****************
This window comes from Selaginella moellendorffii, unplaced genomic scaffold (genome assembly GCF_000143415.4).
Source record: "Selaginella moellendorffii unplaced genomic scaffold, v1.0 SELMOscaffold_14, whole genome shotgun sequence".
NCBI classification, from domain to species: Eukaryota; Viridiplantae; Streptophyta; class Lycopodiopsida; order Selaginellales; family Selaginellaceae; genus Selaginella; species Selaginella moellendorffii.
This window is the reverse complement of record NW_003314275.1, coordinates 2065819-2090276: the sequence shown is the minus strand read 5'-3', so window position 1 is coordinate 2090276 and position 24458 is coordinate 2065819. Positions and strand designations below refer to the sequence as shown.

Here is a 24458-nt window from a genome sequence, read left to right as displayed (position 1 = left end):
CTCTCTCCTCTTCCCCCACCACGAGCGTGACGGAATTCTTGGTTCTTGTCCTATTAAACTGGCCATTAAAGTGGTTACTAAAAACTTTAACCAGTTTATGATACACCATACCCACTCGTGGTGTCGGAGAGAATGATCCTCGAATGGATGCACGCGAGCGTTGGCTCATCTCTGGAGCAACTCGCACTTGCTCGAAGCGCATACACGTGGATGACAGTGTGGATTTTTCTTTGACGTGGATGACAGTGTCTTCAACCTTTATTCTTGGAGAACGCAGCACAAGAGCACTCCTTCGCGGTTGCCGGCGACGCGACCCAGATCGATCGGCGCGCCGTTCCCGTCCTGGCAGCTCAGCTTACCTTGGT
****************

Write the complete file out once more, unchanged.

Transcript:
This window comes from Selaginella moellendorffii, unplaced genomic scaffold (genome assembly GCF_000143415.4).
Source record: "Selaginella moellendorffii unplaced genomic scaffold, v1.0 SELMOscaffold_14, whole genome shotgun sequence".
NCBI classification, from domain to species: Eukaryota; Viridiplantae; Streptophyta; class Lycopodiopsida; order Selaginellales; family Selaginellaceae; genus Selaginella; species Selaginella moellendorffii.
This window is the reverse complement of record NW_003314275.1, coordinates 2065819-2090276: the sequence shown is the minus strand read 5'-3', so window position 1 is coordinate 2090276 and position 24458 is coordinate 2065819. Positions and strand designations below refer to the sequence as shown.

Here is a 24458-nt window from a genome sequence, read left to right as displayed (position 1 = left end):
CTCTCTCCTCTTCCCCCACCACGAGCGTGACGGAATTCTTGGTTCTTGTCCTATTAAACTGGCCATTAAAGTGGTTACTAAAAACTTTAACCAGTTTATGATACACCATACCCACTCGTGGTGTCGGAGAGAATGATCCTCGAATGGATGCACGCGAGCGTTGGCTCATCTCTGGAGCAACTCGCACTTGCTCGAAGCGCATACACGTGGATGACAGTGTGGATTTTTCTTTGACGTGGATGACAGTGTCTTCAACCTTTATTCTTGGAGAACGCAGCACAAGAGCACTCCTTCGCGGTTGCCGGCGACGCGACCCAGATCGATCGGCGCGCCGTTCCCGTCCTGGCAGCTCAGCTTACCTTGGT